abstract = "This article examines and compares German and British trade union responses to increased migration following the recent European enlargements. In terms of labour law, a majority of the ten Central and Eastern European countries which acceded in 2004 and 2007 combine weak domestic labour protection systems with a high proportion of workers and enterprises keen to take advantage of their free movement rights under the European Treaty. This has created a climate of fear amongst workers and trade unions in old Member States that their economic and social position is being threatened by those workers and enterprises who may avail themselves of their rights under the Treaty in order to engage in ‘social dumping’. This article examines two case studies to explore how trade unions have responded to increased migration following the enlargements. Increased migration has created a number of problems for trade unions. The findings of the case studies are used to undertake a contextualised comparison of trade union behaviour in responding to the changing regulatory and opportunity structures which present themselves following the enlargements. The article concludes by elaborating a number of recommendations based on the analysis.",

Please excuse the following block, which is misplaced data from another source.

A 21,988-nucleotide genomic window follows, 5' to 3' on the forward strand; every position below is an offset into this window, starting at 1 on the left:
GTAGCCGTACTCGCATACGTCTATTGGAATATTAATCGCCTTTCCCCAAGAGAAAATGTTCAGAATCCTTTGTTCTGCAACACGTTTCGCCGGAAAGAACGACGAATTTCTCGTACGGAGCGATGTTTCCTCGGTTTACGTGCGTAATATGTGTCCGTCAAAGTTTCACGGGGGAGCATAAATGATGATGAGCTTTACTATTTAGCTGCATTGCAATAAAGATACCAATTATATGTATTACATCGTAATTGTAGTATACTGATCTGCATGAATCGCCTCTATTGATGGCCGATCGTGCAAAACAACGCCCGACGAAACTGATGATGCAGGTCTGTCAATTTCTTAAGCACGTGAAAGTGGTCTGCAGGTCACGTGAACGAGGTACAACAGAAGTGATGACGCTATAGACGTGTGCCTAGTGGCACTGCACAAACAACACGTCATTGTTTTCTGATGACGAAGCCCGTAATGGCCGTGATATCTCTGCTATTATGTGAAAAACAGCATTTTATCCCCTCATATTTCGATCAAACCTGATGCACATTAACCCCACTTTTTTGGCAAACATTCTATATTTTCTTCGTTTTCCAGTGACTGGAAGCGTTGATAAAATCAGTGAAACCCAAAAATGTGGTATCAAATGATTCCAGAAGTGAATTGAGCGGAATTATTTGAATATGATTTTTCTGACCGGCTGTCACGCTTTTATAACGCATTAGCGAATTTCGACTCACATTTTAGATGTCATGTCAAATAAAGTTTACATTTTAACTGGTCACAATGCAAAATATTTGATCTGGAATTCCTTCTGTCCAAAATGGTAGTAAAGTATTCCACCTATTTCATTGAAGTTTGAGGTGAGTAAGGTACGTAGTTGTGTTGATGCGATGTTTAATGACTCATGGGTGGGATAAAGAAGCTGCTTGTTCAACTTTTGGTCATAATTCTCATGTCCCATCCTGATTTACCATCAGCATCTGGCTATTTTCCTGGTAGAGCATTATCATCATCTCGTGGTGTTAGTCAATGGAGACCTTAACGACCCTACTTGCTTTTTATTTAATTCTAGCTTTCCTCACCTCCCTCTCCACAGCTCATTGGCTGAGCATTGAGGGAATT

keywords = "trade union, migration, labour law, labour market, EU law, new member states",
author = "Rebecca Zahn",
year = "2011",
language = "English",
volume = "27",
pages = "139--164",
journal = "International Journal of Comparative Labour Law and Industrial Relations",
issn = "0952-617X",
number = "2",

}

TY - JOUR

T1 - Trade unions and new member state workers in Germany and the UK

AU - Zahn, Rebecca

PY - 2011

Y1 - 2011